HERE IS WHAT I FORESEE as the likely impact of Microsoft's upcoming Windows 8 operating system release on the PC market later this year and in 2013.
I think that the impending release of Windows 8 will be good for the PC market, in the sense that I predict that it will likely spur increased sales of PCs... ones that are preloaded (or later 'downgraded') with Windows 7.
I tend to doubt that it will lead to expansive PC sales growth, however, because large enterprises will sit on their wallets, with no compelling reason to migrate to Windows 8.
Windows 8 promises to become a replay of Microsoft Bob, Windows ME, and Windows Vista all rolled into one. It's ugly and hard to use, so I believe that a lot of consumers and especially enterprise users will reject it.
By ugly, I mean that the colours of the desktop are nauseating and the blocky rectangular desktop layout, while it might be somewhat suited for smartphones and tablets, is all wrong as a desktop motif.
There's so much wrong with Windows 8 usability that a brief column like this can't even begin to address it in detail, so I'll just say that I think Microsoft's ham-handed attempt to force tablet and especially PC users to work within the limited screen space available on smartphone displays is destined to fail.
These are different types of devices, used in different ways, and trying to make people use the same display layouts and modes of working on all of them simply won't be accepted. You'd have thought Microsoft would have recognised this sooner, but apparently it didn't, and I think it's going to pay the price for trying to cram this down users' throats.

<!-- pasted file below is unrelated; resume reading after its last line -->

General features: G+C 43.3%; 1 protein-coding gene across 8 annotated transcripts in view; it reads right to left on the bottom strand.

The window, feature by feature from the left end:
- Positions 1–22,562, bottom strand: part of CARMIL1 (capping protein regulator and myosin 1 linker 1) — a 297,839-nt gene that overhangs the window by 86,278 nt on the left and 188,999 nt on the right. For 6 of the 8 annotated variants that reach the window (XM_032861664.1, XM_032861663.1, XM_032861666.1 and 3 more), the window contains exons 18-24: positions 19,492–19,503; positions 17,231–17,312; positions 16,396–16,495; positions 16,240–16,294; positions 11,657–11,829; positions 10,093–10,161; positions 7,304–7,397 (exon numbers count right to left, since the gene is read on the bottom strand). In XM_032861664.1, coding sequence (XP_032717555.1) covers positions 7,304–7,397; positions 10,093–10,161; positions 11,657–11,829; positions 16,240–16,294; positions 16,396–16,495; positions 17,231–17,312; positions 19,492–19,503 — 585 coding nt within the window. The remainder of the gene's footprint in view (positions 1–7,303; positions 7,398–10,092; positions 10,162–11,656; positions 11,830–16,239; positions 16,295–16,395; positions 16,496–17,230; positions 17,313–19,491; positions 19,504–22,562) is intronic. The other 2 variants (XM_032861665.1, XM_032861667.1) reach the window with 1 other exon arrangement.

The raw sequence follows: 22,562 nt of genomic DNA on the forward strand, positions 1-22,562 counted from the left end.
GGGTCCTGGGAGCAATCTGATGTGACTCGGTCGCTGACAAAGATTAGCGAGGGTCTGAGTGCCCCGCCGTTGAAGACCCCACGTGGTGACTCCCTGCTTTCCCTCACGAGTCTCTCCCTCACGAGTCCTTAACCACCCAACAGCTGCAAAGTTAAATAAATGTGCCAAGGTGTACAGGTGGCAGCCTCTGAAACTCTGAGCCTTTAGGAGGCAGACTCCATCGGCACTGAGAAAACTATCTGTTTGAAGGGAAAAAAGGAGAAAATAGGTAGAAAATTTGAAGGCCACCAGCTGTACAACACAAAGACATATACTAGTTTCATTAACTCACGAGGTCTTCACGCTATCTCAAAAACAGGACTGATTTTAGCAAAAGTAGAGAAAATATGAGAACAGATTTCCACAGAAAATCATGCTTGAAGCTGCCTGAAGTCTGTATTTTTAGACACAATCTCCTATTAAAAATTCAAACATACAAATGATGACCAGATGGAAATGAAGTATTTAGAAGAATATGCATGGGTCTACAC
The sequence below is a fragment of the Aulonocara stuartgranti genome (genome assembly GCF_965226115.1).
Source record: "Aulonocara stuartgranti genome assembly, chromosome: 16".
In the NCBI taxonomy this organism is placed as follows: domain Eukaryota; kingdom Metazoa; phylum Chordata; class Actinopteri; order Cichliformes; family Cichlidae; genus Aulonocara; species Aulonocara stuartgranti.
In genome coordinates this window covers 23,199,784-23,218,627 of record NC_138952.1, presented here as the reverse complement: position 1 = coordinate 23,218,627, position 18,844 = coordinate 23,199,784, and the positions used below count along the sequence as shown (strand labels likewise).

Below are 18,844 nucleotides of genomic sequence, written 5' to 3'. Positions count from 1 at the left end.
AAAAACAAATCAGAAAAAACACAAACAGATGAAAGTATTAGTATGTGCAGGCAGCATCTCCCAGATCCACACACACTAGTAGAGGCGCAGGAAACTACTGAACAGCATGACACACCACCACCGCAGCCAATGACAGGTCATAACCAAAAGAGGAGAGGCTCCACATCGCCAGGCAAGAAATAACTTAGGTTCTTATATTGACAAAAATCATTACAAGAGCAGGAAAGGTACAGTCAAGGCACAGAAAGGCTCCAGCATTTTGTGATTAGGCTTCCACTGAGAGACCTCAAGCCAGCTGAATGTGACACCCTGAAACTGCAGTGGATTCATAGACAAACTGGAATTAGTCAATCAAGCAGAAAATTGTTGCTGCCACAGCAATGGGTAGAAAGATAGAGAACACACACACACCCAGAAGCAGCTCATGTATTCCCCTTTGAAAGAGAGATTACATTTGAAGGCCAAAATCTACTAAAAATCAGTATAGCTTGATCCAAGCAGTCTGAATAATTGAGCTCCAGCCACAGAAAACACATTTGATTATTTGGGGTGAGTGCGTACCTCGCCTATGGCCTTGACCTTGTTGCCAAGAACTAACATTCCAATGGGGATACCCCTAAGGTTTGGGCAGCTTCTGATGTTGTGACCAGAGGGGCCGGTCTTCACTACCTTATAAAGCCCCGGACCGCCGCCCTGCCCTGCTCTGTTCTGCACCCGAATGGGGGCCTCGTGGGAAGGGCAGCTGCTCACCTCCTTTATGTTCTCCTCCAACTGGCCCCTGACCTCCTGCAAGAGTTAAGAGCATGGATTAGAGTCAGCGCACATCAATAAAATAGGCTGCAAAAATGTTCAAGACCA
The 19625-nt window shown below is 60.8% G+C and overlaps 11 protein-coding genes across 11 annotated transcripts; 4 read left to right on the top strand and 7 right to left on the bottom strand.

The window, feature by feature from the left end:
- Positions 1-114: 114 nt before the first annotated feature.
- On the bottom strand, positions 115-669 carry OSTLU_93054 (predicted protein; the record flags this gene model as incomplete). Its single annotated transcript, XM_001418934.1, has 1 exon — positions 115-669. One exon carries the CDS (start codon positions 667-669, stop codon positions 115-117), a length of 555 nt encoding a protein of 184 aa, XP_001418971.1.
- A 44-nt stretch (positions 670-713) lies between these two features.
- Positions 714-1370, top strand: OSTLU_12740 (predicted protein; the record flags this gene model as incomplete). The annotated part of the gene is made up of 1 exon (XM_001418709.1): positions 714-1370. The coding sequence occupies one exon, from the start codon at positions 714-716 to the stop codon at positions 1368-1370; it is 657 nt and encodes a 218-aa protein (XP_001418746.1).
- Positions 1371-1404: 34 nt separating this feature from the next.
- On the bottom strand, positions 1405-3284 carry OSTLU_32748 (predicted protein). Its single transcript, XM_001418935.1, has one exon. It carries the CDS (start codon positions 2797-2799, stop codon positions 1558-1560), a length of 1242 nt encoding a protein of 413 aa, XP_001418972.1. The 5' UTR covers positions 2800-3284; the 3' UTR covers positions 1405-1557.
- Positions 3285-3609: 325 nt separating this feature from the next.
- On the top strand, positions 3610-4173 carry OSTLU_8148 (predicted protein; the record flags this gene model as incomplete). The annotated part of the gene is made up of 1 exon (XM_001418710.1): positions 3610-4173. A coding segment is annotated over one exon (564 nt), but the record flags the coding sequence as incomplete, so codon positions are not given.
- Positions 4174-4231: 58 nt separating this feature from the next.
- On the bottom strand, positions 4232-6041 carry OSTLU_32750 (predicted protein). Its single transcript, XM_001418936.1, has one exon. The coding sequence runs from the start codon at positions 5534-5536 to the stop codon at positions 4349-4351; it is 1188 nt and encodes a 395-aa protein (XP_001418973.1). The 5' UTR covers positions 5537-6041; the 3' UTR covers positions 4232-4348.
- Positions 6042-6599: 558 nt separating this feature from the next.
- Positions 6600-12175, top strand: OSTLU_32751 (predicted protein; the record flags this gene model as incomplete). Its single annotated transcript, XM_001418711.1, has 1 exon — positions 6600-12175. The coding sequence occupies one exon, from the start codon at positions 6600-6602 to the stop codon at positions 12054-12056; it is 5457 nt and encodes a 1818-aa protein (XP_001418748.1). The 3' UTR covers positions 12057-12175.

Windows 8 seems to be inspired by the mass transit kiosk or industrial controls school of design, more suited for use by perpetually hungover Homer Simpsons than inspiring and enabling flights of productive creativity by information workers, academics, scientists and artists in mathematics, wordsmithing, graphics and performance media. It's a leap backwards in usability.
It's not going to lure any Apple Mac users back to using PCs, and even most Linux desktops look a lot better and are more usable than Windows 8. It might even drive more consumer Linux adoption.
There will be a spike in back to school sales of PCs running Windows 7 soon, but I predict that PC sales will drop sharply shortly after Windows 8 is released and gets preloaded on new PCs.
PC OEM's will react to this by continuing to offer Windows 7 preloaded as an alternative, and they might well press Microsoft to extend the availability of Windows 7 as a 'downgrade', much as they did with Windows XP in the aftermath of Microsoft's catastrophic release of Windows Vista.
Microsoft might do okay on modestly increased sales of new PCs running Windows 7, but I don't think it will see large sales growth in either new PCs running Windows 8 or Windows 8 licences.
However, Windows XP replacement should continue to gain ground, so Microsoft can probably point to that and pretend that Windows 8 is helping. Well, it probably will help PC sales a little, but not in the way that Microsoft will want to see. It will try to spin this, of course, but I think Windows 8 is going to be seen as another disaster for Microsoft. µ
Sign up for INQbot – a weekly roundup of the best from the INQ